• a first capacitor having a first terminal and a second terminal, the first terminal being electrically connected to the charge accumulation region,
    • a second capacitor having a third terminal and a fourth terminal, the third terminal being electrically connected to the second terminal, a reference voltage being applied to the fourth terminal,
    • a feedback transistor having a source and a drain, one of the source and the drain being electrically connected to the second terminal, and
    • a feedback circuit that forms a feedback path through which an output from the amplification transistor is negatively fed back to the charge accumulation region, and

a first part of the feedback path is located closer to the semiconductor substrate than the signal line is, the first part being a path from the feedback transistor to the first capacitor.

Item 2

The imaging device according to Item 1, wherein:

the second capacitor has a first electrode, a second electrode located farther away from the semiconductor substrate than the first electrode is, and a dielectric layer located between the first electrode and the second electrode; and

the one of the source and the drain of the feedback transistor is electrically connected to the second terminal of the first capacitor through the first electrode.

Item 3

The imaging device according to Item 1, wherein the one of the source and the drain of the feedback transistor is electrically connected to the second terminal of the first capacitor through a semiconductor layer located above the semiconductor substrate.

Item 4

The imaging device according to Item 1, wherein:

one of the source and the drain of the amplification transistor and the other of the source and the drain of the feedback transistor are electrically connected to each other within the pixel; and

a second part of the feedback path of the feedback path is located closer to the semiconductor substrate than the signal line is, the second part being a path from the amplification transistor to the first capacitor.

Item 5

The imaging device according to Item 4, wherein the one of the source and the drain of the amplification transistor is electrically connected to the other of the source and the drain of the feedback transistor through a semiconductor layer located above the semiconductor substrate.

Item 6

The imaging device according to Item 4, wherein:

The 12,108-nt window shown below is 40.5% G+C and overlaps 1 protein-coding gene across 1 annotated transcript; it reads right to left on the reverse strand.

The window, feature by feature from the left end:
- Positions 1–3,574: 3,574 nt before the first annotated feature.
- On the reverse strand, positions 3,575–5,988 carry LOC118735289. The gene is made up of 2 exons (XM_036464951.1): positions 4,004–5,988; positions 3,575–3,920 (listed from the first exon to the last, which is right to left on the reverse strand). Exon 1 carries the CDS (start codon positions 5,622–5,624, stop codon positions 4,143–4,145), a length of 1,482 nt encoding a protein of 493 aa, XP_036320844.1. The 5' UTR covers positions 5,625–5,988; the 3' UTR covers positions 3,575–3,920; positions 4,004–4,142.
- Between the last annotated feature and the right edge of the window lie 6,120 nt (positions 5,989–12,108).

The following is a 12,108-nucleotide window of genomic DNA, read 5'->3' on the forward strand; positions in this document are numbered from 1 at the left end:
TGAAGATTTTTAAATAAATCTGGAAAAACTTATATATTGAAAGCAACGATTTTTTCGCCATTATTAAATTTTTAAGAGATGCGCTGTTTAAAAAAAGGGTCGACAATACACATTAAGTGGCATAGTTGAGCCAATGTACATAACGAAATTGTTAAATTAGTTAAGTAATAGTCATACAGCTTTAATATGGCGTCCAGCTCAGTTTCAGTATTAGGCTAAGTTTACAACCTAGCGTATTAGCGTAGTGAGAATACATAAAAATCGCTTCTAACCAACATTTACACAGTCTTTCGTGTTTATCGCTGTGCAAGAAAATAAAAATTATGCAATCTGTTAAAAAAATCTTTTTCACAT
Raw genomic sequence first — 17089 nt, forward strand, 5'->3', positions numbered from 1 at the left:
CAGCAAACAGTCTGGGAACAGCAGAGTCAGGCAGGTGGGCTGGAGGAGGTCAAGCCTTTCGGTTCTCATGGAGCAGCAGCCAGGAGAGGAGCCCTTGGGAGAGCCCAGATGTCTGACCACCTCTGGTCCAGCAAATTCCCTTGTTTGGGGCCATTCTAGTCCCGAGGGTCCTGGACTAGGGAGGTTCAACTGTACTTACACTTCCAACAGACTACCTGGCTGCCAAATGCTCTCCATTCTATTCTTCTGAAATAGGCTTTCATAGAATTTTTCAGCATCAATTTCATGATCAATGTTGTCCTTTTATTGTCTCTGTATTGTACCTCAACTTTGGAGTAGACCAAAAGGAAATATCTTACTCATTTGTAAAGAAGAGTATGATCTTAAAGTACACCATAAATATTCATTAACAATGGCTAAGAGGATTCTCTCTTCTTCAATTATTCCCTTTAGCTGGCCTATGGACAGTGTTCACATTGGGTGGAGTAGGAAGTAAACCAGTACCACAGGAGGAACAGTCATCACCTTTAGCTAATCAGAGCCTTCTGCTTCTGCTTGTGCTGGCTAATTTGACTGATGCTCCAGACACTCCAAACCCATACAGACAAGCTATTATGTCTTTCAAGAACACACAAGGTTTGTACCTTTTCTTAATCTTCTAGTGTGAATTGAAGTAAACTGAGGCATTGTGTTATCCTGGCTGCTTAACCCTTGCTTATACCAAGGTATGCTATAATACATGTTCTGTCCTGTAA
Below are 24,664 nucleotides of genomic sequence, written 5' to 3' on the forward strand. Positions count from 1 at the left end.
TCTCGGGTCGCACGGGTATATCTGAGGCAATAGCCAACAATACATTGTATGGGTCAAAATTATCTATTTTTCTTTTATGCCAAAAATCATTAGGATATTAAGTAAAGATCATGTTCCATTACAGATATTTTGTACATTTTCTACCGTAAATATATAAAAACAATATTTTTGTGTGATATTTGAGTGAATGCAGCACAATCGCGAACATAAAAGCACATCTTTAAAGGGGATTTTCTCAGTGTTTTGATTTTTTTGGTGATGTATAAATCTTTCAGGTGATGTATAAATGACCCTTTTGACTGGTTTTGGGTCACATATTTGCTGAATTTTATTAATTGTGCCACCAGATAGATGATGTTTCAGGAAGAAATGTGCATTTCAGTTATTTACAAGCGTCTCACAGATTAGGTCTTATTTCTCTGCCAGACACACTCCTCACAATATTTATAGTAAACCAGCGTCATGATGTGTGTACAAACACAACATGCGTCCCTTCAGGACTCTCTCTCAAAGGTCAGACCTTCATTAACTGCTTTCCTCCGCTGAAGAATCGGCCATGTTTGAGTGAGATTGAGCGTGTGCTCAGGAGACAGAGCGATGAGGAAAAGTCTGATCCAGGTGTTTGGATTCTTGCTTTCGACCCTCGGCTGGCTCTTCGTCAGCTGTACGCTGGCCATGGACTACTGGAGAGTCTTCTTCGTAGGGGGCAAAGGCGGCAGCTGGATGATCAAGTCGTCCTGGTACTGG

the amplification transistor includes a first diffusion layer formed in the semiconductor substrate as the one of the source and the drain of the amplification transistor;

the feedback transistor includes a second diffusion layer formed in the semiconductor substrate as the one of the source and the drain of the feedback transistor; and

the first diffusion layer and the second diffusion layer form a continuous single diffusion layer.

Item 7

The imaging device according to any one of Items 1 to 3, wherein:

the feedback circuit includes an inverting amplifier; and

one of the source and the drain of the amplification transistor is electrically connected to the other of the source and the drain of the feedback transistor through the inverting amplifier.

Item 8

The imaging device according to Item 7, comprising a feedback line that extends in the first direction, an output from the inverting amplifier being transmitted through the feedback line, wherein

the feedback line and the signal line are included in a same wiring layer.

Item 9

The imaging device according to any one of Items 1 to 8, wherein the second capacitor is located farther away from the semiconductor substrate than the signal line is.

Item 10

The imaging device according to any one of Items 1 to 9, wherein the photoelectric converter includes a pixel electrode electrically connected to the charge accumulation region, a counter electrode facing the pixel electrode, and a photoelectric conversion layer disposed between the pixel electrode and the counter electrode.

Item 11

The imaging device according to any one of Items 1 to 9, wherein the photoelectric converter includes a photodiode in the semiconductor substrate.

Item 12

The imaging device according to Item 11, wherein the charge accumulation region is electrically connected to the photoelectric converter through a transfer transistor.

Item 13

A camera system comprising:

the imaging device according to any one of Items 1 to 12;

a lens optical system that focuses light onto the imaging device; and